We’re here to answer one of the most common nutrition questions out there – is eating fat really bad for you?
While there are some fats that aren’t particularly beneficial for your body, especially in high amounts, we want to help you understand the role healthy fats have in our diets and which foods you can find them in.
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What is fat exactly?
As a macronutrient (nutrients our bodies need in larger quantities to use as energy), fat helps the body to create and store energy, support cell function and absorb fat soluble vitamins like A, D, E, and K.
There are three main types of fat: saturated, unsaturated and trans.
Saturated fat is found in animal products like meat, full-fat dairy and eggs, and also in tropical oils like coconut and palm. It’s also present in processed, high carb and sugar foods.
Saturated fats have been linked to raised cholesterol levels, which can increase the risk of heart disease.
Unsaturated fat are liquid at room temperature in oil form but also found in solid foods.
In fact, unsaturated fat itself can be broken down into two parts.
- Omega-3 fats which are found in oily fish, like salmon, trout and tuna
- Omega-6 fats which are found in some oils such as sunflower oil, along with some nuts, including brazil nuts and walnuts.
- FYI – our brains need omega-3 and omega-6 to function properly!
- Found in olive and canola oil, avocados and some nuts, such as cashews and almonds.
Lastly, trans fats are a form of unsaturated fat that have been processed and therefore act similar to saturated fats. They’re mainly found many packaged and fried/fast foods – think anything deep-fried, cakes, potato chips and biscuits.
Trans fats increase the bad cholesterol in your body (LDL cholesterol) which is a major risk factor for heart disease, so the more you eat the more dangerous it can become to your health.
Should you avoid eating fats completely?
The short answer, no!
As you can probably gather from the above info, unsaturated fat is the most beneficial to our overall health. So do ensure you’re eating foods that contain it, as part of a balanced diet of course.
However, there is still place for saturated fats in your diet. As we say here at Equalution, it is possible to enjoy all the foods you love and still live a healthy, balanced life. Just eat saturated fat in moderation.
Just keep in mind, eating greater amounts of saturated fat is linked with an increased risk of heart disease and high blood cholesterol levels.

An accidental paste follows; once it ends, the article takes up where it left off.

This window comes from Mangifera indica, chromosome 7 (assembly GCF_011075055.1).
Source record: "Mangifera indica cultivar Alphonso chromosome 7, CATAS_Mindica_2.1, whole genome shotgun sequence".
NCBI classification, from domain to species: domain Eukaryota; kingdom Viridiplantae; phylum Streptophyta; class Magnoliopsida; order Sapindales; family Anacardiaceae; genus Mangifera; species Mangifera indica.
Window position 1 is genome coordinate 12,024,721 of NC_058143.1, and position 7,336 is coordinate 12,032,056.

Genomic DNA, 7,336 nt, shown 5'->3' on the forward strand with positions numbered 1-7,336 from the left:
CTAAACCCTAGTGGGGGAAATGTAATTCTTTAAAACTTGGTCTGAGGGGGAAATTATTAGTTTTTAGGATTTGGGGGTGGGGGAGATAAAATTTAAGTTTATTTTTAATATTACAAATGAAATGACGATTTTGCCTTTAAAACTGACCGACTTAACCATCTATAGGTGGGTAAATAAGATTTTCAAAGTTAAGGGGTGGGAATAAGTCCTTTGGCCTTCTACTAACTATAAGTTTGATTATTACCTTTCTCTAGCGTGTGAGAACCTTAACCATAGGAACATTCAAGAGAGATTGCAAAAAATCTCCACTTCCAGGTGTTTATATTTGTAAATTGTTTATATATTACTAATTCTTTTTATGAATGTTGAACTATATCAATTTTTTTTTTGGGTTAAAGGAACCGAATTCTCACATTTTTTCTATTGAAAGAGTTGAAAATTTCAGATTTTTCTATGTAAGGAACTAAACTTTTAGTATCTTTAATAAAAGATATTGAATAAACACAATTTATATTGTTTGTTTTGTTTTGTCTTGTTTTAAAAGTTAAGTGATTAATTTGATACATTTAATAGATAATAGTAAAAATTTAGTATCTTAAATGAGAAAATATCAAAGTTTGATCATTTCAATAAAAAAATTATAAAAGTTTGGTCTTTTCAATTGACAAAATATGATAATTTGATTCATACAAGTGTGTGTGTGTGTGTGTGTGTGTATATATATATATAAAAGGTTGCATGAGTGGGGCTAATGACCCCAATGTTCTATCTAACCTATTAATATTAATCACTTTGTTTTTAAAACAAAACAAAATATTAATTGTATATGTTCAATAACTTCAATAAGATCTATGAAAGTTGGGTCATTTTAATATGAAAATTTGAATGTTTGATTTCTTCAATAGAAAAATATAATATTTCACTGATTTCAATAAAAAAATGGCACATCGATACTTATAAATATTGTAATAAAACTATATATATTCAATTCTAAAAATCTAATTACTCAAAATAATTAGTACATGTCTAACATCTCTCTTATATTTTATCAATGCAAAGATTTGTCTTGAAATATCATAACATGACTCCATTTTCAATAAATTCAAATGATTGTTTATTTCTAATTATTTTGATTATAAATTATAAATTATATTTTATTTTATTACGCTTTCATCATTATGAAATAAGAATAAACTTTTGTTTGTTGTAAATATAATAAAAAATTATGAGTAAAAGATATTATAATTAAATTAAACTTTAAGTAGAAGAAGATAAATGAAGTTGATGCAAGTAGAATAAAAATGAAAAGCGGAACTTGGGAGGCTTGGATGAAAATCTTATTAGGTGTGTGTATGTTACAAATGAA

Trans fat is one to keep to a minimum, but eating foods containing it from time to time isn’t completely detrimental. Just remember that consuming it regularly can increase bad cholesterol (LDL) in your bloodstream, which is a major risk factor for heart disease, and try to swap it for unsaturated fats where possible.
- Swap processed meats (salami, etc) in sandwiches for chicken with avocado
- Swap coconut oil and butter for extra virgin olive oil in cooking
- Swap processed snacks for healthier alternatives like natural nuts, seeds or wholegrain items like Vita-Weat crispbreads
- Swap creamy salad dressings for olive oil/vinegar based options
Other tips to get more of the good unsaturated fats on your plate include:
- Add nuts to salads/muesli/stir fries
- Eating fish/seafood at least twice a week
- Have avocado/hummus/nut butters on crackers or with carrot/celery sticks as a snack
How much fat should you eat?
In terms of ‘how much’ you should be eating, there’s no one-size-fits-all approach. That’s where experts like our nutrition coaches come in. They specialise in creating custom daily macronutrient targets based on your needs and goals, and to ensure you’re getting plenty of nutrients. If you want to learn more about our program you can click here.
To give you a general idea, it is recommended that approximately 20 to 35 per cent of an Aussie adult’s energy should come from fat. That’s about 45g to 75g (based on the standard 2000 calories recommendation per day).
So while there may be both a yes and no answer to the question, “is eating fat really bad for you?” we hope this has given you more clarification so you can make more educated food choices.